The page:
Figure 7: Comparison of relative humidity profiles: (a) January 15, 12:00, (b) April 15, 12:00, (c) July 15, 12:00, and (d) October 15, 12:00, of the reference year.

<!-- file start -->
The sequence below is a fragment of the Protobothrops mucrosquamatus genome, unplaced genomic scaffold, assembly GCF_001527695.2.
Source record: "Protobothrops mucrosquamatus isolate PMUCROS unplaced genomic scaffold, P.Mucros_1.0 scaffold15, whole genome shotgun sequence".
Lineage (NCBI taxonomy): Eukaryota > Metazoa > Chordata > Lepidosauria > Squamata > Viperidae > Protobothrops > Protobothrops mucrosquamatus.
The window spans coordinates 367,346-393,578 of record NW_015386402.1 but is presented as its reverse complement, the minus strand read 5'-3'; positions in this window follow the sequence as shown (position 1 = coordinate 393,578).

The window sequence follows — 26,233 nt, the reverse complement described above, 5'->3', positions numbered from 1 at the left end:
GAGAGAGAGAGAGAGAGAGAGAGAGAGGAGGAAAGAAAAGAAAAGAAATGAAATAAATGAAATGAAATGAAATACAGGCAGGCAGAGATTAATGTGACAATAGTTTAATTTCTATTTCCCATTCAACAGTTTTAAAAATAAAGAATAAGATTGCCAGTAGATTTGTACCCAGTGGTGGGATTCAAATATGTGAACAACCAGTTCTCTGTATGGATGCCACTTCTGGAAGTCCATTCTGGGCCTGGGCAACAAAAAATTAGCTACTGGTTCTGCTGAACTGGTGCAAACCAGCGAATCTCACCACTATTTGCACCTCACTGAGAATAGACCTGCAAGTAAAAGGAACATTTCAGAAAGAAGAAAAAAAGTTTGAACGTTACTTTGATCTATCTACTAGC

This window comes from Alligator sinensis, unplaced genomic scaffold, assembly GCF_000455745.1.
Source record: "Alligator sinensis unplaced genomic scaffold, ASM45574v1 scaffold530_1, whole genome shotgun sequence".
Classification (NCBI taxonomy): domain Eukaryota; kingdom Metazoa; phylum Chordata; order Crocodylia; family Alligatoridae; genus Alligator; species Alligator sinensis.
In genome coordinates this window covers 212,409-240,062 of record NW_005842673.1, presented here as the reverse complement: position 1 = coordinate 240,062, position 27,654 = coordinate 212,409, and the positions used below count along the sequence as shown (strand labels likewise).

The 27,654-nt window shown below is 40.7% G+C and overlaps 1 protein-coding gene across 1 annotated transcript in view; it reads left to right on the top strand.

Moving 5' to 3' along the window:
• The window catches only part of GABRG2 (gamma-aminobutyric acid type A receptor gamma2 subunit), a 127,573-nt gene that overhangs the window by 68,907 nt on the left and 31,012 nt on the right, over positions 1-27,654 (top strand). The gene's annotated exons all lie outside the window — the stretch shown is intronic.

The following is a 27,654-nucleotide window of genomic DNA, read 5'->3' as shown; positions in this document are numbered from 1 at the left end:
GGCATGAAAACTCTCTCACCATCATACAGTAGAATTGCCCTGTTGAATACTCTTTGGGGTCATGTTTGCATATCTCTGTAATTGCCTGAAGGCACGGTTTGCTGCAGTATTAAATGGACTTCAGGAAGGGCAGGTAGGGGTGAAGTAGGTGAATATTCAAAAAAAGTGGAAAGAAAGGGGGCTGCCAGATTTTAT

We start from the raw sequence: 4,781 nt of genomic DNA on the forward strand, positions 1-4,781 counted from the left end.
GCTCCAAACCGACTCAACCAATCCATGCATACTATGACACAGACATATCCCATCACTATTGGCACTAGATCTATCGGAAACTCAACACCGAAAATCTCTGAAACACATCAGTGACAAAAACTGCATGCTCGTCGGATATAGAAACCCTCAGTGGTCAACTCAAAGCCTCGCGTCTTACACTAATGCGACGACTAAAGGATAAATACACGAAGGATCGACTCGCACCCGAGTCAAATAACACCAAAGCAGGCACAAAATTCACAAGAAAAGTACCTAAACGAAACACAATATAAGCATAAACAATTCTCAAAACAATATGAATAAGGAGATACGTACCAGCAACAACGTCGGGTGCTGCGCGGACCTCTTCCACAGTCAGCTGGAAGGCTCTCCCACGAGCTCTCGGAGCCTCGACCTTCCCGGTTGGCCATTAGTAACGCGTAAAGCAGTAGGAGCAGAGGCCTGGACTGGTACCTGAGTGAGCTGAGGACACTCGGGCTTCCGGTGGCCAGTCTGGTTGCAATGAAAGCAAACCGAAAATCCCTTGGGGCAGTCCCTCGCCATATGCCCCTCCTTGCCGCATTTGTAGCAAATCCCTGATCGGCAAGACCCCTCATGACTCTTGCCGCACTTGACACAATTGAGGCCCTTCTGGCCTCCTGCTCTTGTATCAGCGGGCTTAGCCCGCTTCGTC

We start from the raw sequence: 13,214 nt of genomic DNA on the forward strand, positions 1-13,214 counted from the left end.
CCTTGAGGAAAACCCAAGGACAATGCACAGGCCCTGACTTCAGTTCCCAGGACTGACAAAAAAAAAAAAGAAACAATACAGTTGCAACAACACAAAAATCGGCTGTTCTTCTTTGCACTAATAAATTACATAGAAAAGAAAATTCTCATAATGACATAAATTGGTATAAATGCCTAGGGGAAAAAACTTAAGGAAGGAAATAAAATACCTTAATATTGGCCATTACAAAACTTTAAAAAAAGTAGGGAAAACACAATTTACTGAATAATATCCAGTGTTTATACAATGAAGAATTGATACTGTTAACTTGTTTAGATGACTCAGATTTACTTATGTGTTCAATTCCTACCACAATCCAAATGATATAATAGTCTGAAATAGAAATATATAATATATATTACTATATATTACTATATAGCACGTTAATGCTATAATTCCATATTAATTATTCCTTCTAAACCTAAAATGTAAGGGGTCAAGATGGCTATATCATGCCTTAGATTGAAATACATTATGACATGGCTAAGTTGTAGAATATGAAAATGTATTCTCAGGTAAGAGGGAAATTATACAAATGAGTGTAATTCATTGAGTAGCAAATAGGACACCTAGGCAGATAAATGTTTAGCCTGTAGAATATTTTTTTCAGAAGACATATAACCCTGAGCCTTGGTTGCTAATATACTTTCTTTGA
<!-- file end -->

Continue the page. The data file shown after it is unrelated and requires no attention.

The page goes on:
The distance 0.525–0.550 m corresponds to the exterior plaster, which explains the step changes of the relative humidity profiles in Figure 7 as the plaster exhibits the fastest response to the changing boundary conditions on the exterior side of the studied wall. The correspondence of results of the multiscale method with those of the domain decomposition method was found mainly in warmer and drier periods of the year, when the ambient air had lower relative humidity. The highest differences between relative humidity values could be observed on the material interface between the brick and the mortar near the external surface, where the RH values often reached nearly 100%. Since in the two-level analysis, averaging techniques were used in computation of effective material conductivity and capacity matrices, nonlinear effects of material properties and also nonlinearity in the distribution of relative humidity took place. Moreover, the aggregation of elements at the macro-level resulted in averaged values of unknowns and their gradients which were sent to the meso-level. It caused the values of relative humidity obtained by the multiscale method to be smoother and more averaged. Such an effect could not be totally avoided, but the decomposition to smaller aggregates could eliminate such problems in detached zones of the macro model. However, despite the above-mentioned difficulties or inaccuracies, the multiscale method with two-level analysis seems to be an effective tool for modeling the hygrothermal performance of building structures. A great potential can be seen in the solution of real-world masonry and other heterogeneous structures that cannot be transformed to a simple, one-dimensional problem. Additionally, the materials homogenization technique does not have a general validity, and the k parameter must be found for a geometric configuration of each problem solved. This could be considered as the biggest disadvantage of this technique as opposed to the multiscale method which could be applied universally.